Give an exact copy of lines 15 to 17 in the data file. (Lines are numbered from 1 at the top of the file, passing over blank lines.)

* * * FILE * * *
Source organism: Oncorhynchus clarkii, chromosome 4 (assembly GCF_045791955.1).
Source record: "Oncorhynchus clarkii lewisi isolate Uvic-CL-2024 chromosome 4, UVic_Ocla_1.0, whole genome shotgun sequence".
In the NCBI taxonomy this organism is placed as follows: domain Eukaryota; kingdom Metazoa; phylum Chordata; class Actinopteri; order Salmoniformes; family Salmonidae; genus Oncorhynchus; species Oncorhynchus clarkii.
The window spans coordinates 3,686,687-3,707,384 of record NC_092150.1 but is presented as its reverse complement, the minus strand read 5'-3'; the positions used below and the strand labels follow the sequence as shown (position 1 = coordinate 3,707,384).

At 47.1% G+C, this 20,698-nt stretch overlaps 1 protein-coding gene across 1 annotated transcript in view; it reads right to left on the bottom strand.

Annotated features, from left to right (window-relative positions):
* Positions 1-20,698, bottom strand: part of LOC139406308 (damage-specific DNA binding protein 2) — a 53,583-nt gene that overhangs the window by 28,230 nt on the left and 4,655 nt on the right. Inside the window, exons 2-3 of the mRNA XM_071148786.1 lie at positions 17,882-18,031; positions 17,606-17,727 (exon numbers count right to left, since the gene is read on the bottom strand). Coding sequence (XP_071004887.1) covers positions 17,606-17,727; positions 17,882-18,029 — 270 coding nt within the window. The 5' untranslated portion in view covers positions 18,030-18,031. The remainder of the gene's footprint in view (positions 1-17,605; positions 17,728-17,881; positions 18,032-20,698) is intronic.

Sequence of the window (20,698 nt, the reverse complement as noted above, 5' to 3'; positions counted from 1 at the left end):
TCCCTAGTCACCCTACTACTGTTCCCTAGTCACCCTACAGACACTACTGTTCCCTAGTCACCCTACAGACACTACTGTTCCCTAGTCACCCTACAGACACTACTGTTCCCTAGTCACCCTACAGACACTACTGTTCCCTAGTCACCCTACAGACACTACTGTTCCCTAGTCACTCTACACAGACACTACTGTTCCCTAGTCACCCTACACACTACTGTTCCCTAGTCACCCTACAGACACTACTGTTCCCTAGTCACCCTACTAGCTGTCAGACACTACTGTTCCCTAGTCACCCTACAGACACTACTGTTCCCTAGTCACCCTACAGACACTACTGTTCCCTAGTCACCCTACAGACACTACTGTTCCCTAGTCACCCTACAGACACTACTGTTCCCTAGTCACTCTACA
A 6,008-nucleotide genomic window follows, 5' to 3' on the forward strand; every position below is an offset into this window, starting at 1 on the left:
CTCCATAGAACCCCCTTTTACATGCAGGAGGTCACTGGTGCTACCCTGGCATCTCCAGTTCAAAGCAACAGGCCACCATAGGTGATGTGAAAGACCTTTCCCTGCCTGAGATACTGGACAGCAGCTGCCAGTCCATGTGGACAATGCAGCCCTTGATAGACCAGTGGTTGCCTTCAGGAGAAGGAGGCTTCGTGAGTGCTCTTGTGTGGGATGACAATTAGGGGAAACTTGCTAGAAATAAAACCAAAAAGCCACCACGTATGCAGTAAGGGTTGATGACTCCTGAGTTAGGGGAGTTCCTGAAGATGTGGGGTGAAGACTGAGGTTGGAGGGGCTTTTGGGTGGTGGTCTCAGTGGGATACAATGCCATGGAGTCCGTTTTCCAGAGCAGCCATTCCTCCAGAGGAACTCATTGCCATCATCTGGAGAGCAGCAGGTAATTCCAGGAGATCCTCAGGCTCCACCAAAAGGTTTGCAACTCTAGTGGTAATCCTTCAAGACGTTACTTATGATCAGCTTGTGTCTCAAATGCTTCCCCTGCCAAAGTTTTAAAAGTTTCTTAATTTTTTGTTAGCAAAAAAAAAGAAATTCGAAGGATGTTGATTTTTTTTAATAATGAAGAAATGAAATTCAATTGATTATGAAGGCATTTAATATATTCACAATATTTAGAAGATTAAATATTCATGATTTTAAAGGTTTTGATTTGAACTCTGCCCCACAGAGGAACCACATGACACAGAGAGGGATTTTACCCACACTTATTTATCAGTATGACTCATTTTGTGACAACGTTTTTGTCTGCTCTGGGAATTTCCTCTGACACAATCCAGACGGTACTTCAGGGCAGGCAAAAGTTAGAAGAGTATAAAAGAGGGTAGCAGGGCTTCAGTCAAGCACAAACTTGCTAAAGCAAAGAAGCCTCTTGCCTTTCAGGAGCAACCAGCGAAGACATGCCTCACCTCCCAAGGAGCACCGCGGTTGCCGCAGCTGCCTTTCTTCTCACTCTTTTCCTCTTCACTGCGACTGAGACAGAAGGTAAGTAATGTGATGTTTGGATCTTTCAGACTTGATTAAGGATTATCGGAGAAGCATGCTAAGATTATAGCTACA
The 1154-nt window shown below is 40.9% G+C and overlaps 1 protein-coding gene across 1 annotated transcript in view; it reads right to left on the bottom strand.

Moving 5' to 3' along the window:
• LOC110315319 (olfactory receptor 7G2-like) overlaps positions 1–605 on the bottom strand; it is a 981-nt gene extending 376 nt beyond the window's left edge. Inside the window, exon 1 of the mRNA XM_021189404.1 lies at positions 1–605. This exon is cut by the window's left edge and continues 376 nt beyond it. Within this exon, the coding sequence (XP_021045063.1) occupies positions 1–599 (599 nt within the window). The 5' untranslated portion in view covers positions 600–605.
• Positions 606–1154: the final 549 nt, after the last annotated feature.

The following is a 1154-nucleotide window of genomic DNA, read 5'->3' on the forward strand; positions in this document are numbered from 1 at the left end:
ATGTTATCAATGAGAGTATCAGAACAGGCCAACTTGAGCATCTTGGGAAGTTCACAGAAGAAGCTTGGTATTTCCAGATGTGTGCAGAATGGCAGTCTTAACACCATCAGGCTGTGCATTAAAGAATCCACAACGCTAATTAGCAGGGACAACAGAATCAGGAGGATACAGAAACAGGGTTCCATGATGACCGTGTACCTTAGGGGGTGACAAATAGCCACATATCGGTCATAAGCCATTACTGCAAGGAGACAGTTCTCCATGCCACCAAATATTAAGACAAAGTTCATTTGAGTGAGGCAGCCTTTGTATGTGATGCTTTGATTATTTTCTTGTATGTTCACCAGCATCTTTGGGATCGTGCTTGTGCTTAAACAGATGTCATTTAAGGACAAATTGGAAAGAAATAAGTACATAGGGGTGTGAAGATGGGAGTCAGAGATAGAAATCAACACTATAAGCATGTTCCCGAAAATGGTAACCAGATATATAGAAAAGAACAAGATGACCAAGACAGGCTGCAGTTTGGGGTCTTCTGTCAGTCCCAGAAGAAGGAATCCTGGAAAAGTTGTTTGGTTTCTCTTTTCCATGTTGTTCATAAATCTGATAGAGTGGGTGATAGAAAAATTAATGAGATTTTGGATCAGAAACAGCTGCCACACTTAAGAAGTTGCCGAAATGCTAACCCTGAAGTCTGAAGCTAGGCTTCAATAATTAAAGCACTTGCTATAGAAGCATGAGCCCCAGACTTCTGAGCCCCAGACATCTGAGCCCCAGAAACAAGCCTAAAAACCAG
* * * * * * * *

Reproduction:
• Positions 606–1154: the final 549 nt, after the last annotated feature.

The following is a 1154-nucleotide window of genomic DNA, read 5'->3' on the forward strand; positions in this document are numbered from 1 at the left end:
ATGTTATCAATGAGAGTATCAGAACAGGCCAACTTGAGCATCTTGGGAAGTTCACAGAAGAAGCTTGGTATTTCCAGATGTGTGCAGAATGGCAGTCTTAACACCATCAGGCTGTGCATTAAAGAATCCACAACGCTAATTAGCAGGGACAACAGAATCAGGAGGATACAGAAACAGGGTTCCATGATGACCGTGTACCTTAGGGGGTGACAAATAGCCACATATCGGTCATAAGCCATTACTGCAAGGAGACAGTTCTCCATGCCACCAAATATTAAGACAAAGTTCATTTGAGTGAGGCAGCCTTTGTATGTGATGCTTTGATTATTTTCTTGTATGTTCACCAGCATCTTTGGGATCGTGCTTGTGCTTAAACAGATGTCATTTAAGGACAAATTGGAAAGAAATAAGTACATAGGGGTGTGAAGATGGGAGTCAGAGATAGAAATCAACACTATAAGCATGTTCCCGAAAATGGTAACCAGATATATAGAAAAGAACAAGATGACCAAGACAGGCTGCAGTTTGGGGTCTTCTGTCAGTCCCAGAAGAAGGAATCCTGGAAAAGTTGTTTGGTTTCTCTTTTCCATGTTGTTCATAAATCTGATAGAGTGGGTGATAGAAAAATTAATGAGATTTTGGATCAGAAACAGCTGCCACACTTAAGAAGTTGCCGAAATGCTAACCCTGAAGTCTGAAGCTAGGCTTCAATAATTAAAGCACTTGCTATAGAAGCATGAGCCCCAGACTTCTGAGCCCCAGACATCTGAGCCCCAGAAACAAGCCTAAAAACCAG